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Apr 29

Sleep Helps Prevent Disease

Not getting enough sleep has been linked to a greater risk of high blood pressure, diabetes, weight gain, stroke and heart attack. Lack of sleep has also been linked to loss of memory and decline in cognitive functioning. Now we're being told that getting enough sleep can help prevent disease.

In a 2008 study, for example, people who slept more hours had less plaque buildup in their coronary arteries, published Journal of the American Medical Association, December,2008. In another study, researchers found that people who slept eight hours or more at night were almost three times less likely to develop a cold after being exposed to the cold virus then someone who slept less than seven hours.

On the other hand, the researchers also reported that not everyone needs the same amount of sleep and no one seems to know why. Some people are considered as short sleepers; they sleep five or six hours a night and they can't sleep longer even if they want. Others need eight hours of sleep but they don't get it and they need it. They could be working strange hours or just staying up watching movies, watching TV or playing video games.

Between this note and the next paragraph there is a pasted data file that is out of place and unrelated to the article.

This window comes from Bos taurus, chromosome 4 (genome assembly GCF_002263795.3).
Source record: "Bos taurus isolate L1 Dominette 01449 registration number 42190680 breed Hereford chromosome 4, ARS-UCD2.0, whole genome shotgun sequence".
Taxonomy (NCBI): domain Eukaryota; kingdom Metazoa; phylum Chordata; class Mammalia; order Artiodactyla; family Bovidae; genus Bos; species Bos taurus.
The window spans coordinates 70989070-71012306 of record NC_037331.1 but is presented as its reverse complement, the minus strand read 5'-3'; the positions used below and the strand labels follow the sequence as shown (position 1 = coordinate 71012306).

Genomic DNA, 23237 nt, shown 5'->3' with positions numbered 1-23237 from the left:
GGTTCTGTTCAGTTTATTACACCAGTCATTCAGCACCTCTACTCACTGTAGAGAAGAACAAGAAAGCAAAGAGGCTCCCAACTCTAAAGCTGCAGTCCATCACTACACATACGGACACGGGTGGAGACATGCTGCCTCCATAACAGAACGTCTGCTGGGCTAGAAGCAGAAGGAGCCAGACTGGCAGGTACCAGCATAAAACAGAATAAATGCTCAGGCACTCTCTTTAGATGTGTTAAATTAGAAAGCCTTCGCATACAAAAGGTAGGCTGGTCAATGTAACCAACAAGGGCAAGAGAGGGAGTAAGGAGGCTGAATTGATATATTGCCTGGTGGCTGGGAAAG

Sleep becomes a problem when not getting enough sleep makes someone always feel tired or fatigued and could be falling asleep while driving. That is when, say the experts, you need to figure out what is causing your problem. For most of us it is important to find out what is compromising our sleep time. It could be stress. Something like 65 percent of Americans say they lose sleep because of stress according to The Better Sleep Council.

Sometimes the reasons are about what is going on around you. For instance, there may be noise that you can hear such as a train going by, the temperature of your bedroom is too low, having a pet in bed, and having a bed partner who snores are all common reasons for your sleep getting interrupted.

There are several practical solutions to sleep problems. I will write more about them in my next post.

To your success at a good night's sleep.

Ruthan Brodsky

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